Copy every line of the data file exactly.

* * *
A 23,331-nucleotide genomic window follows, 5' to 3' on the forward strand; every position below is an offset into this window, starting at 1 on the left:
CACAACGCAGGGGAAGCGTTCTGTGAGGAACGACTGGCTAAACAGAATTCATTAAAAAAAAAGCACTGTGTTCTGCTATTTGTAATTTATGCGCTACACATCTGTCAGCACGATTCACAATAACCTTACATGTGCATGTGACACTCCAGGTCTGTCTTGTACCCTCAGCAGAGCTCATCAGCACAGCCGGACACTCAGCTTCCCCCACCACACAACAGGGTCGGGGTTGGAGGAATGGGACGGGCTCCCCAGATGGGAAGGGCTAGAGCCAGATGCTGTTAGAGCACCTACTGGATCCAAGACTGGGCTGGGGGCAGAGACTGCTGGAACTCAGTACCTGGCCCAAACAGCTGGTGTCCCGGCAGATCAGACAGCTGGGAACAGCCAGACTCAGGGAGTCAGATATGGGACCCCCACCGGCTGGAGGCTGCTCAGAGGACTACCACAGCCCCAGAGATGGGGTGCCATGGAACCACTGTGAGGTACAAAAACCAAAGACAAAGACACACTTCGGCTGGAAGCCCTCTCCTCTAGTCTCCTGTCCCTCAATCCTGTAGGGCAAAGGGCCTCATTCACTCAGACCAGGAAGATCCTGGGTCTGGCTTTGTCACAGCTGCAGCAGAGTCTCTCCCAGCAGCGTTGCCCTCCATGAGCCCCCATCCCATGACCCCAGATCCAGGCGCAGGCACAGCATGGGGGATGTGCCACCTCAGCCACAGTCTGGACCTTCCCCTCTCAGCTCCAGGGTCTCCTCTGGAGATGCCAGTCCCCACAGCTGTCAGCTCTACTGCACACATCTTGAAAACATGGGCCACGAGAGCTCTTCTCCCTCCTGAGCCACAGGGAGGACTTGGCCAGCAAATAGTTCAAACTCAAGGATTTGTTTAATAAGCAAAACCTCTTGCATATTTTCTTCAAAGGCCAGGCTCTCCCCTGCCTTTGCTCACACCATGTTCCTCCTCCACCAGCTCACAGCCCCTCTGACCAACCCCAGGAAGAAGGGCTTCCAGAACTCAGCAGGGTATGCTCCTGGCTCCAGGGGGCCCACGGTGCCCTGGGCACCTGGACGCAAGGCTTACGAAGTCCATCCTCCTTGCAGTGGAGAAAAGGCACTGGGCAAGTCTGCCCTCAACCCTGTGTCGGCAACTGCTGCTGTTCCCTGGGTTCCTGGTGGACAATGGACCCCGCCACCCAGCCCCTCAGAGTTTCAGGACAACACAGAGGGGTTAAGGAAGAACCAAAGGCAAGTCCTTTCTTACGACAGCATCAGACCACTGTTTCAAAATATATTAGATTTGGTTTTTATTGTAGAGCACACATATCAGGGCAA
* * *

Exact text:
A 23,331-nucleotide genomic window follows, 5' to 3' on the forward strand; every position below is an offset into this window, starting at 1 on the left:
CACAACGCAGGGGAAGCGTTCTGTGAGGAACGACTGGCTAAACAGAATTCATTAAAAAAAAAGCACTGTGTTCTGCTATTTGTAATTTATGCGCTACACATCTGTCAGCACGATTCACAATAACCTTACATGTGCATGTGACACTCCAGGTCTGTCTTGTACCCTCAGCAGAGCTCATCAGCACAGCCGGACACTCAGCTTCCCCCACCACACAACAGGGTCGGGGTTGGAGGAATGGGACGGGCTCCCCAGATGGGAAGGGCTAGAGCCAGATGCTGTTAGAGCACCTACTGGATCCAAGACTGGGCTGGGGGCAGAGACTGCTGGAACTCAGTACCTGGCCCAAACAGCTGGTGTCCCGGCAGATCAGACAGCTGGGAACAGCCAGACTCAGGGAGTCAGATATGGGACCCCCACCGGCTGGAGGCTGCTCAGAGGACTACCACAGCCCCAGAGATGGGGTGCCATGGAACCACTGTGAGGTACAAAAACCAAAGACAAAGACACACTTCGGCTGGAAGCCCTCTCCTCTAGTCTCCTGTCCCTCAATCCTGTAGGGCAAAGGGCCTCATTCACTCAGACCAGGAAGATCCTGGGTCTGGCTTTGTCACAGCTGCAGCAGAGTCTCTCCCAGCAGCGTTGCCCTCCATGAGCCCCCATCCCATGACCCCAGATCCAGGCGCAGGCACAGCATGGGGGATGTGCCACCTCAGCCACAGTCTGGACCTTCCCCTCTCAGCTCCAGGGTCTCCTCTGGAGATGCCAGTCCCCACAGCTGTCAGCTCTACTGCACACATCTTGAAAACATGGGCCACGAGAGCTCTTCTCCCTCCTGAGCCACAGGGAGGACTTGGCCAGCAAATAGTTCAAACTCAAGGATTTGTTTAATAAGCAAAACCTCTTGCATATTTTCTTCAAAGGCCAGGCTCTCCCCTGCCTTTGCTCACACCATGTTCCTCCTCCACCAGCTCACAGCCCCTCTGACCAACCCCAGGAAGAAGGGCTTCCAGAACTCAGCAGGGTATGCTCCTGGCTCCAGGGGGCCCACGGTGCCCTGGGCACCTGGACGCAAGGCTTACGAAGTCCATCCTCCTTGCAGTGGAGAAAAGGCACTGGGCAAGTCTGCCCTCAACCCTGTGTCGGCAACTGCTGCTGTTCCCTGGGTTCCTGGTGGACAATGGACCCCGCCACCCAGCCCCTCAGAGTTTCAGGACAACACAGAGGGGTTAAGGAAGAACCAAAGGCAAGTCCTTTCTTACGACAGCATCAGACCACTGTTTCAAAATATATTAGATTTGGTTTTTATTGTAGAGCACACATATCAGGGCAA